Bonnie Jo Daniels, the program director for Hope For Freedom in Palm Beach Gardens, said it is important for parents to teach their children to exercise caution in their daily interactions.
“We teach the kids to be careful of quick invites,” she said. “If you have a girl and she invites you to a party and you don’t know her that well, you shouldn’t go to that party.”
In many cases, women who turn to human trafficking were victims themselves.
“Generally, the girls that are being trafficked the longest by that person become what’s known as a bottom (girl). What happens is that individual becomes almost like a manager for the trafficker and becomes very loyal,” said Detective Zac Aldridge of the North Palm Beach police, who was recognized this month during National Crime Victims’ Rights Week for his work in a case involving the trafficking of a 16-year-old girl.
North Palm Beach was the initial agency investigating in a case that later was turned over to the FBI. Two people, Daniel Macias and the girl’s mother, were arrested on federal charges. Macias, whom authorities say transported the teen to other states and forced her into prostitution, was convicted of child pornography.
The girl’s mother pleaded guilty in October 2015 to conspiracy to the sex trafficking on a minor. According to court records, the woman told investigators Macias forced her and her daughter into prostitution. However, authorities said the woman knowingly conspired with Macias as he drove the teen to Georgia and Texas to engage in prostitution. The Palm Beach Post is not naming the woman because of her relationship to the victim, but Aldridge disclosed one aspect of her identity.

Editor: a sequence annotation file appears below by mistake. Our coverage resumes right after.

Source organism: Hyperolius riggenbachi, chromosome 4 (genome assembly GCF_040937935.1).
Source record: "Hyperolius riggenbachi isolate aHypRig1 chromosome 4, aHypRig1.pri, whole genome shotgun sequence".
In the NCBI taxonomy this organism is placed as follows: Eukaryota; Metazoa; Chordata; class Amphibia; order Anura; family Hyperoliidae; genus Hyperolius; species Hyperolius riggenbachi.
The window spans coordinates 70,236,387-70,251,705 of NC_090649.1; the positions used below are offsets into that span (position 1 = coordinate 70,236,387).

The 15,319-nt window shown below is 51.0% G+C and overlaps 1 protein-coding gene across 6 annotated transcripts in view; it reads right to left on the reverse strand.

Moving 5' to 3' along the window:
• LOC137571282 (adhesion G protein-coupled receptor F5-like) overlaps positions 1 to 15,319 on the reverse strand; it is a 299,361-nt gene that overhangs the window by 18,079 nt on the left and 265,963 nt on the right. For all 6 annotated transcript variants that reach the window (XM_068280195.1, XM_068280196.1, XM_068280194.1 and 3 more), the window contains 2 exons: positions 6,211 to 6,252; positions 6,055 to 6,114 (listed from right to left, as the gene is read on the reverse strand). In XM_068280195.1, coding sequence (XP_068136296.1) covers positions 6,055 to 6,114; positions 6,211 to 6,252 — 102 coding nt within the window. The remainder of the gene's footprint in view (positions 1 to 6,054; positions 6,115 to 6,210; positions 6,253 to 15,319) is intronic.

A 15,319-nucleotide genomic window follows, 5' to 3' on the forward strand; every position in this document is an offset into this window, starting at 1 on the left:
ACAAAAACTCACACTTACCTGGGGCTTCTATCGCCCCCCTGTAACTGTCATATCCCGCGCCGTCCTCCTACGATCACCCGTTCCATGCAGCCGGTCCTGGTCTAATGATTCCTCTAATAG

“She at one point herself was a victim,” Aldridge said. “And within the scope (of the investigation) it was (discovered) she did some stuff that a reasonable adult shouldn’t have done.“
At the state court level, Palm Beach County Assistant State Attorney Brian Fernandes said the agency has seen a small number of cases related to human trafficking and he was not aware of any involving a female suspect. However, recent news stories around the state and the nation highlight examples of younger and older women who have been accused of human trafficking.
In Indiana, three women pleaded guilty to promoting prostitution and other charges after authorities charged them with felonies related to the trafficking of a 17-year-old girl, according to published reports.
One of the women was the girl’s court-appointed guardian, the Indianapolis Star reported.
In March, an 18-year-old Kansas woman pleaded guilty to aggravated human trafficking after she attempted to lure a 14-year-old girl into a sex trafficking scheme, according to published reports.
Daniels said parents of school-age children should closely monitor their child’s communications online and who they interact with.
“Parents have the right to know what their kids are doing,” she said. “The more open communication you can you have with your child, the better.”
Advocates point to several signs that a person may be a victim of human trafficking. They include:
— Signs of poor health.
— Signs of physical abuse or restraint.
— Lack of control over personal documents.
— A person denying them the ability to speak for themselves.
Anyone who sees a person they think may be a victim of human trafficking can call one of two telephone numbers:
— Palm Beach County Human Trafficking Hotline, 561-598-9848
— National Human Trafficking Hotline, 888-373-7888